- Seller Labs
- On December 17, 2019
It’s the holiday season, which means increased traffic and sales (not to mention ad spend). But with all of those increases comes one more on the rise: Amazon holiday returns. And with Amazon’s returns policy that favors buyers, this holiday season is primed to see more gifts sent back than ever before.
Here’s what we know about 2019 Amazon holiday returns and what sellers can do to mitigate the headaches and costs. Also check out Holiday Shopping: Return of the Gifts for some helpful info and numbers to guide you.
The Extended Holiday Returns Period
How extended? Very. For Amazon orders placed between November 1 and December 31, 2019, buyers and gift recipients have until January 31, 2020 to send products back for full refunds. That’s a full month into the new year rendering the normal Amazon 30-day returns period to almost three months for some orders.
This long window can wreak havoc with your inventory and financials, so be mindful of this stretch. As well, you can expect some returned items to arrive back to you in less-than-new condition. With 90 days to decide to keep an item or return it, gift recipients (of apparel especially) may take some extra time to try products out (rather, “on” in this example) or even use that Christmas sweater just once on Christmas before returning it for a full refund come December 26. Expect some merchandise loss as a result.
In addition to the lengthy returns period, sending products back to Amazon (and receiving full credit) has never been easier for Amazon customers. Recipients can enjoy returns pick-ups from their homes or offices, returns at Kohl’s stores, and the convenience of Amazon Lockers as well. Plus, with UPS drop-off, senders don’t even have to print a label.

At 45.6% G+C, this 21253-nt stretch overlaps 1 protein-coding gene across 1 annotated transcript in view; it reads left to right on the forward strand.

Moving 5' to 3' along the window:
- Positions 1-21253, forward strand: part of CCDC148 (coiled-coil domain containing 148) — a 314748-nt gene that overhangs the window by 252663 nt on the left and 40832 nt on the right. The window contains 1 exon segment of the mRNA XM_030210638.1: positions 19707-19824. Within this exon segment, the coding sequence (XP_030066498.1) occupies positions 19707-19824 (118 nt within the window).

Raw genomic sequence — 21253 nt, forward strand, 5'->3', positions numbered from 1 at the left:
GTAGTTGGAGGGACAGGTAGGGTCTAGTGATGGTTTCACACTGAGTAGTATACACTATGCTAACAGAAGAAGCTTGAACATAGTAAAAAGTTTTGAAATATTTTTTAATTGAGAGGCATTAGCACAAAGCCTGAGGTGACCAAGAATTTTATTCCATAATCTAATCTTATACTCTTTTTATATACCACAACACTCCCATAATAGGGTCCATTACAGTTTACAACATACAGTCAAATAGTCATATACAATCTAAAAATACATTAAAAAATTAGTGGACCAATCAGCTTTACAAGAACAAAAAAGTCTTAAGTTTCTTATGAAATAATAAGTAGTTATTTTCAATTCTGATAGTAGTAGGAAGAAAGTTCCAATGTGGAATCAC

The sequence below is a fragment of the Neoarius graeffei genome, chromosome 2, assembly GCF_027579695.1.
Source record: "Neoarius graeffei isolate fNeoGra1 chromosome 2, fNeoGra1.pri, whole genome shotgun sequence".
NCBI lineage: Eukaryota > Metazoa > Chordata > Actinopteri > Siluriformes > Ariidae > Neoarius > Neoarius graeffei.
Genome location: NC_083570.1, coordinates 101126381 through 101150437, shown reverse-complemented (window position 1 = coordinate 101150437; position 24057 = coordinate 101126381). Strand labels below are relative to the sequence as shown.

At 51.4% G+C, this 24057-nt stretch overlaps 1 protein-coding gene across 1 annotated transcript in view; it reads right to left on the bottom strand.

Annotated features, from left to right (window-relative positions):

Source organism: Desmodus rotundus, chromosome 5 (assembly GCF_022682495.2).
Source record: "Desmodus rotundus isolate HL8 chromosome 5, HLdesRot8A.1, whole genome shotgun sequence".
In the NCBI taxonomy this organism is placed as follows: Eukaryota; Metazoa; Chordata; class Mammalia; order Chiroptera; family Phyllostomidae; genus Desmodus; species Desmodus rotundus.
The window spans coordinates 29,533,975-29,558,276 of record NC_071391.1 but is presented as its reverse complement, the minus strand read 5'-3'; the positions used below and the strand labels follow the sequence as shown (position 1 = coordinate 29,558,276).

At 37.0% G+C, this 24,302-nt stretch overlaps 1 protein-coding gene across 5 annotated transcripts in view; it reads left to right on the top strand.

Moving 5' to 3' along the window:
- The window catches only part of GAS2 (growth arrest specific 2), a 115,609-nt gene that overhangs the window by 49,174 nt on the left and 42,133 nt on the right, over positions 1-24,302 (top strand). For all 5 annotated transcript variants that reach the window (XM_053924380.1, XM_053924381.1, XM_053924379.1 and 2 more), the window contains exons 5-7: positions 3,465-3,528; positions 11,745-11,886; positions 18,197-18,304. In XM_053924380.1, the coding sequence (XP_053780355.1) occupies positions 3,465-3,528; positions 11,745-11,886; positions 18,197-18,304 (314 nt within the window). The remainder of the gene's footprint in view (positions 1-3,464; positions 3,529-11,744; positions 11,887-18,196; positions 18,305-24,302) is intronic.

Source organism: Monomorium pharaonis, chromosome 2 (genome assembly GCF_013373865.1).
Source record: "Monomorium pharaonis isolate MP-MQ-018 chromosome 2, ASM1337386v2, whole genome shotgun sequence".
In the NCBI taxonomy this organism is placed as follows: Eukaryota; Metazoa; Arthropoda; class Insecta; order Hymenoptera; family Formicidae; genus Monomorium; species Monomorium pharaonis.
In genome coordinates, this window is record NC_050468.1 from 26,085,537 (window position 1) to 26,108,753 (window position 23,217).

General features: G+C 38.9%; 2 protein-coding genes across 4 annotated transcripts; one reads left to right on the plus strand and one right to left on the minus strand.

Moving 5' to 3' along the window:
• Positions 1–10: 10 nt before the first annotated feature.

These two factors — duration and ease of returns — combined with the fact that Amazon will refund almost any purchase, have produced jaw-dropping expectations for the 2019 holiday season:
- UPS projects holiday returns will peak on January 2, 2020 with 1.9 million returns taking place – a 26 percent increase from last year’s peak returns day.
- UPS is also expecting 1.6 million returns per day the week before Christmas.
Sure, that’s not just for Amazon and your returns will be a sliver of a fraction of those numbers, but make no mistake, the numbers are staggering and they reflect a changing view of eCommerce and what it means to buy, give, receive, use, and keep.
So What Can You Do?
This is where you need to add some padding. These Amazon holiday returns predictions are unprecedented (and in large part, a monster created by Amazon itself). You can’t control Amazon’s returns policy, but you can take care of your business. In the case of holiday returns, that means inventory balancing, checking your Amazon Account Health daily, responding quickly and helpfully to every customer-service issue, and understanding that you won’t have a truly full sense of your holiday sales performance until February when things settle.
5 Tactics for Limiting Amazon Holiday Returns